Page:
This brings us neatly to the management issue. We all have different views on Maurizio Sarri. Some believe, for perfectly valid reasons, he should stay at the club. My own view is that the club now need a coach who is a proven team builder. A coach who can build and develop a young team. Not the hipster choice (arguably Sarri), not the sentimental choice (Lampard), and definitely not the CV choice (Max Allegri).

There’s been a myth perpetuated, largely on social media, that Sarri is a team builder, a man who develops players . But it’s a total myth, with no basis in fact. Never, not once, in his career has Sarri built a team from scratch, he doesn’t have a track record of bringing in young talent and developing it. He generally uses experienced players he trusts, and sticks with them stubbornly – which was demonstrated at Napoli, and we have seen this year at Chelsea.

Maurizio Sarri hasn’t got any history of developing academy players and building a team – the core of his Napoli side was built before his arrival, he merely added a few players and improved what he had. That’s not team building. The idea he is a team builder is a complete fiction, with no evidence to support it.

Maurizio Sarri is the manager you build a team for, and hand it to, to help realise it’s potential. He’s not the man who builds the team. He’s maybe the right manager for Chelsea – at the wrong time.

And despite his protestations early in the season he doesn’t like or require the transfer market, it’s become palpably clear the club probably need to spend about £300-400m to buy a team suited to his football. Something which won’t happen in one summer, and with a transfer ban, won’t happen at all.

In hindsight the best long term appointment we could have made was in 2013 – Mauricio Pochettino, who had just left Southampton. But I suspect not many Chelsea fans would have said it at the time. And it’s that type of manager the club needs now. My choice for this, even last year, was Leonardo Jardim of Monaco, but this is now unlikely. Recently we’ve been linked with Wolves manager Nuno Santo and Watford boss Javi Gracia, both overachieving and doing well at their respective clubs, both promising but proven young managers.

I’m not advocating for either, but these two, Jardim, and coaches like this are the profile of manager we need right now. The man to come in, build the club and the team, ready for a Lampard (or a Sarri) to come in and take it to its’ potential.

My own view is that Maurizio Sarri will stay at Chelsea should we get Champions League football. To be honest, if he does achieve that, he’s probably earned another season, provided we don’t have a transfer ban.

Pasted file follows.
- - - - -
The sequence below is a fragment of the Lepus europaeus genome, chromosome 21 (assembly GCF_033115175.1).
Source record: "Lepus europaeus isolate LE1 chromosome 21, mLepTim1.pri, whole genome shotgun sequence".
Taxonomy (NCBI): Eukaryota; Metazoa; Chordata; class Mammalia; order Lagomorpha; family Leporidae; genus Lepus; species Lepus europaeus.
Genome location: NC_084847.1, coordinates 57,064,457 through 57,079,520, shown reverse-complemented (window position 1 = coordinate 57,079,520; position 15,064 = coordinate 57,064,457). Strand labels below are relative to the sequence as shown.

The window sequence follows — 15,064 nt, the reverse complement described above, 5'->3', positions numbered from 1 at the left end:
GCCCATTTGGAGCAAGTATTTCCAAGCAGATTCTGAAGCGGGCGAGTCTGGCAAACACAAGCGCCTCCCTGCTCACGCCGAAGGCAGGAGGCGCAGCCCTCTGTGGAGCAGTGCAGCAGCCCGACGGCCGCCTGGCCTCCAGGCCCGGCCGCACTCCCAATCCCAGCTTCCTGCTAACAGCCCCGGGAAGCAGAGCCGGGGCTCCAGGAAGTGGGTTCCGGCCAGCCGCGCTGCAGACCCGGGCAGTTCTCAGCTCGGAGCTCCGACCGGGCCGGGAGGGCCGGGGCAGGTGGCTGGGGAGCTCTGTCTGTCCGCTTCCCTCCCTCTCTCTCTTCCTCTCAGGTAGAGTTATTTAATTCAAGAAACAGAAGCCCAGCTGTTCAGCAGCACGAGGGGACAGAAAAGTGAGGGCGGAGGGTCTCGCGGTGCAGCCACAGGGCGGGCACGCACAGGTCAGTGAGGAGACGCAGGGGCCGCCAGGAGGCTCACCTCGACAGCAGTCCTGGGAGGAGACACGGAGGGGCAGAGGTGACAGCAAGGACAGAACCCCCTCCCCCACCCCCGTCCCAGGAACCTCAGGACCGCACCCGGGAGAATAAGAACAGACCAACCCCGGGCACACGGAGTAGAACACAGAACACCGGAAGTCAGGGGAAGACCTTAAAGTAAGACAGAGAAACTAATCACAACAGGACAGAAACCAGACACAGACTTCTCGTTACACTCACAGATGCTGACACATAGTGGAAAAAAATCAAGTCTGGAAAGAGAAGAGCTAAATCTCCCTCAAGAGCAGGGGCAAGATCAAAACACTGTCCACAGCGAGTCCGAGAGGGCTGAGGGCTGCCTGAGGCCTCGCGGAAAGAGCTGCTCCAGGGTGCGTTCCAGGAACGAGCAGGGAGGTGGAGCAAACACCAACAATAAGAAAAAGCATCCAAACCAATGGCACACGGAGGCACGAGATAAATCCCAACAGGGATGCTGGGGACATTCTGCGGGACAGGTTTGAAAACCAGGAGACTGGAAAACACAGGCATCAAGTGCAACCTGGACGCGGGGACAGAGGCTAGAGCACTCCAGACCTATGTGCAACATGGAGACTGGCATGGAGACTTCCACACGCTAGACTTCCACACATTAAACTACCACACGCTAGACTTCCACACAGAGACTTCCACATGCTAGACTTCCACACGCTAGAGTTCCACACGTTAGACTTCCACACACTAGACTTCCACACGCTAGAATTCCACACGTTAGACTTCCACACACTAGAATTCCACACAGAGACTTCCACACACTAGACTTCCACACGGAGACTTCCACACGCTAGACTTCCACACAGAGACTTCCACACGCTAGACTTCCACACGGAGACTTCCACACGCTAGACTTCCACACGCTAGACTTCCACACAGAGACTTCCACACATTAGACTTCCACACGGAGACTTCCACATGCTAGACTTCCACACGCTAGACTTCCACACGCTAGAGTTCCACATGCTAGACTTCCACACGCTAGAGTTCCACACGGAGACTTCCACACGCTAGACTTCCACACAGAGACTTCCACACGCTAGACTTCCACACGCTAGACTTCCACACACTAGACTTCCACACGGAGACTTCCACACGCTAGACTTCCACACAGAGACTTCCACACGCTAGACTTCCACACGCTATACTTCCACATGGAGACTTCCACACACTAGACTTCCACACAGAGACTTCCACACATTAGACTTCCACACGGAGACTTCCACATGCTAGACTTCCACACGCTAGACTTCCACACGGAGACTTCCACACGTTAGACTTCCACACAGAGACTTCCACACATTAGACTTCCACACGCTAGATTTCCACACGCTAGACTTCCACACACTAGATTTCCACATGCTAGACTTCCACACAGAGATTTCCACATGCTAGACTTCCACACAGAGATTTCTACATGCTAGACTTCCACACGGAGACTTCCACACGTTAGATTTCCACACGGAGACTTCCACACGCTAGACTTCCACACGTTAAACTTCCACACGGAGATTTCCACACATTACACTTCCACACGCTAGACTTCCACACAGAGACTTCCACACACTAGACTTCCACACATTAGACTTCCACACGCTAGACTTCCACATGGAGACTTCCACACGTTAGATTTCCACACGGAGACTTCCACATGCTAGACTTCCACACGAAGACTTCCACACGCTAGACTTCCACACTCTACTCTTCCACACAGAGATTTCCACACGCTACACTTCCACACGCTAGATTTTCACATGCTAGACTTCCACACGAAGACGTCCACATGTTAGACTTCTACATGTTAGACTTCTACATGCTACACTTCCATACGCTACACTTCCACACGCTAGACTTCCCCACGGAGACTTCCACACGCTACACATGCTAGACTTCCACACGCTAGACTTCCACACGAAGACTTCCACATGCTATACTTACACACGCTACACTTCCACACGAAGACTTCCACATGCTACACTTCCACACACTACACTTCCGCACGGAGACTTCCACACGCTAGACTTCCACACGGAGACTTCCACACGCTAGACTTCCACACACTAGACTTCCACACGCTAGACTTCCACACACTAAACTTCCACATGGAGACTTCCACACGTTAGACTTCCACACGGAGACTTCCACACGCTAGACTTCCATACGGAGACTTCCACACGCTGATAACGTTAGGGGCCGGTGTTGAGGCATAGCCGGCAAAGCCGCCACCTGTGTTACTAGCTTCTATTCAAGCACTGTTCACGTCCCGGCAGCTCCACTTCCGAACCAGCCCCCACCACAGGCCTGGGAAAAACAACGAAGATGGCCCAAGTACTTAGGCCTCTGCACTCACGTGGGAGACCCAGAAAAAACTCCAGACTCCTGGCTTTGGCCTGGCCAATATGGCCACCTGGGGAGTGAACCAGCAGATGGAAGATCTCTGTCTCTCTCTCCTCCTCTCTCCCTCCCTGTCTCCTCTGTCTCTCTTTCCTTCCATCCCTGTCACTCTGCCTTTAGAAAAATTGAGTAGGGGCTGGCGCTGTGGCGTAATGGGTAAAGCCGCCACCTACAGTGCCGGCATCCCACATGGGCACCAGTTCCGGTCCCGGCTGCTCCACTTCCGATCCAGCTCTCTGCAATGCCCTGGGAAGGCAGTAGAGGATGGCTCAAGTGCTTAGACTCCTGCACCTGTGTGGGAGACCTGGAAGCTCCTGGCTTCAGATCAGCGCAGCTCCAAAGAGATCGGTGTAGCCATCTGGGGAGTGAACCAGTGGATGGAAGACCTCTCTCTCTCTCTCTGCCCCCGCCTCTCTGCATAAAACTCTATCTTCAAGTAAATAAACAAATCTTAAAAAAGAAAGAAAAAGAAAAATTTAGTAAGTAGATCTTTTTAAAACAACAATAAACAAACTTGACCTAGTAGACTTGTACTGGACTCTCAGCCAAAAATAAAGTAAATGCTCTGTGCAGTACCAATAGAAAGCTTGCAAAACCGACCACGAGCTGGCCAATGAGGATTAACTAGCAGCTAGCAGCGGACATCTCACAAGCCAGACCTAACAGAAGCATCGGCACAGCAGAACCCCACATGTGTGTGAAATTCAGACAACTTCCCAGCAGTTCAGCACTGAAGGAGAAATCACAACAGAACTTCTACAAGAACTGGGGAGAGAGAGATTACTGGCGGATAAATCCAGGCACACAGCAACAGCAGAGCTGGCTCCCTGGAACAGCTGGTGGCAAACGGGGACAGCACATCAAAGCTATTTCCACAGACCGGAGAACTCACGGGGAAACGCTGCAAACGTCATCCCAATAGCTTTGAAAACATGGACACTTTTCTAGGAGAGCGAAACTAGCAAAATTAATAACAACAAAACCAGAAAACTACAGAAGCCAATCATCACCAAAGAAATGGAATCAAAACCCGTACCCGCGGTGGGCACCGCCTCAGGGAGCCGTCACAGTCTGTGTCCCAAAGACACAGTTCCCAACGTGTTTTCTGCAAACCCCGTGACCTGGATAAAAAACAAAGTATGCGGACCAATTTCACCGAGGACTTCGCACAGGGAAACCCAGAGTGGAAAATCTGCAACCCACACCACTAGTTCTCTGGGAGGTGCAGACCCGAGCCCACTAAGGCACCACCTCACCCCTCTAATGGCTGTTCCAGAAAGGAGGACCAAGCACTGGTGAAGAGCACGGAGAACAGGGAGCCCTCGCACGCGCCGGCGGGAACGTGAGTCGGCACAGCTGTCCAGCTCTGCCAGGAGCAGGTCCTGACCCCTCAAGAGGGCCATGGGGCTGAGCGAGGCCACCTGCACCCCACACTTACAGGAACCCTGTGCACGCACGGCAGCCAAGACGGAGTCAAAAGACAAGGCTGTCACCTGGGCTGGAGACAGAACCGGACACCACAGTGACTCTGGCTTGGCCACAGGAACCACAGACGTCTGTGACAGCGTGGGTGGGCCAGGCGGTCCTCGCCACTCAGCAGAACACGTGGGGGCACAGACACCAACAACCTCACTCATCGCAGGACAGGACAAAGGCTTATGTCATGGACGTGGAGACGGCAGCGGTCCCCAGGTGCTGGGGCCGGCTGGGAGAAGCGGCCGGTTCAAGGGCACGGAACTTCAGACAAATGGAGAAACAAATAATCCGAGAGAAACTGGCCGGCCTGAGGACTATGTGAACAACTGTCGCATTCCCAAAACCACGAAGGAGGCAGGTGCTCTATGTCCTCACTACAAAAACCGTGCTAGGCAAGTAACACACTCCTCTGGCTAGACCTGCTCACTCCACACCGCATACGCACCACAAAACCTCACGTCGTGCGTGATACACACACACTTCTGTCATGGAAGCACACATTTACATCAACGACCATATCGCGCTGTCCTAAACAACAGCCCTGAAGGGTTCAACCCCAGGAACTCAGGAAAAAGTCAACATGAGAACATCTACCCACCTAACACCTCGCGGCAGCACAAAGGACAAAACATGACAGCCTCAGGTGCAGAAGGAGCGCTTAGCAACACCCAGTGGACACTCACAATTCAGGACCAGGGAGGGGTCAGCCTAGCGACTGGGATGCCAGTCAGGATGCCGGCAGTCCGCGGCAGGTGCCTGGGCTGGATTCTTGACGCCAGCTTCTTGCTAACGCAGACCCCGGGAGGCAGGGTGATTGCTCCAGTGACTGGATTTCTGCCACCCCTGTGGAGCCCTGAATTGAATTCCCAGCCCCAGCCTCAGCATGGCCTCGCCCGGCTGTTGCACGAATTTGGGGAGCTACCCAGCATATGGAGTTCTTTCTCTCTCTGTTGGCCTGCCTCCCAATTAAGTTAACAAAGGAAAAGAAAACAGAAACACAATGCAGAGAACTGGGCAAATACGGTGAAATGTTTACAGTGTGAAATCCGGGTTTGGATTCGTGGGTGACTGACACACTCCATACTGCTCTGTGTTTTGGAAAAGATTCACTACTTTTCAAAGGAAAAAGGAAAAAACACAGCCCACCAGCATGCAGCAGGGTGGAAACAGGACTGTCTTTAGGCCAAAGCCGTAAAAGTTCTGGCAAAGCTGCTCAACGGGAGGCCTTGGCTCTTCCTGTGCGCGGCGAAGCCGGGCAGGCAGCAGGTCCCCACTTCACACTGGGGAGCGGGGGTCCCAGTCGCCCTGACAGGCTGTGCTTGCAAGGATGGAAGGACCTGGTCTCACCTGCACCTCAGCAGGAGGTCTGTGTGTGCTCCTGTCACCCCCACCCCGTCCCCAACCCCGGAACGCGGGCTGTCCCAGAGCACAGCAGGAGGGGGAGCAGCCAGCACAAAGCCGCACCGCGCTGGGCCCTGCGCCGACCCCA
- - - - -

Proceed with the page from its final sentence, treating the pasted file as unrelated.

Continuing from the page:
If the ban is upheld, for me this raises questions as to whether he is the right fit for Chelsea – Champions League or not. Purely because with a ban, the whole context and approach to the Chelsea job completely changes.

Whatever happens between now and the summer in terms of results, Sarri has, for me, proven he can’t fully implement his philosophy with the current squad, and if we can’t add to or improve the squad at all this summer, there’s really no point in keeping him. Results and performances are not going to suddenly improve with the same players, especially as Eden Hazard is likely to move on this summer.

I’m well aware there’s a group of fans who disagree with this assessment. But that’s totally fine. Ultimately all fans opinions on management come from a love of the club. But, whatever happens in the summer with management, we all just need to get behind the club – and realise that whether we reach the Champions League and Sarri stays or we don’t and he goes, that won’t solve the all the problems at at Chelsea.

So whether you want Sarri to stay, or to go, neither group should delude ourselves.

Neither qualifying for the Champions League, being able to buy players and Sarri staying, (for Sarri supporters), or a change of manager (for those who want a change) on their own, will solve all the clubs problems.

In many ways, finishing fourth and/or winning the Europa league risks us papering over the cracks yet again. For too long good results have covered up the real problems at the club, and there’s a solid argument this could happen again if we make Champions League football.

As we can see mirrored so clearly with Manchester United, the problems at Chelsea are way bigger than just management, or indeed results on the pitch, good or bad.

Let’s hope the owner and board understand these bigger problems, and regardless of results this season, are willing to make those bigger structural changes at executive level, and commit to rebuilding the squad, whether we make Champions League or not.

Because if that fails to happen, it won’t matter who is in charge of the first team, or whether we make the Champions League or not – the bigger problems will remain.

******

(Picture Sources: Getty Images / New Indian Express)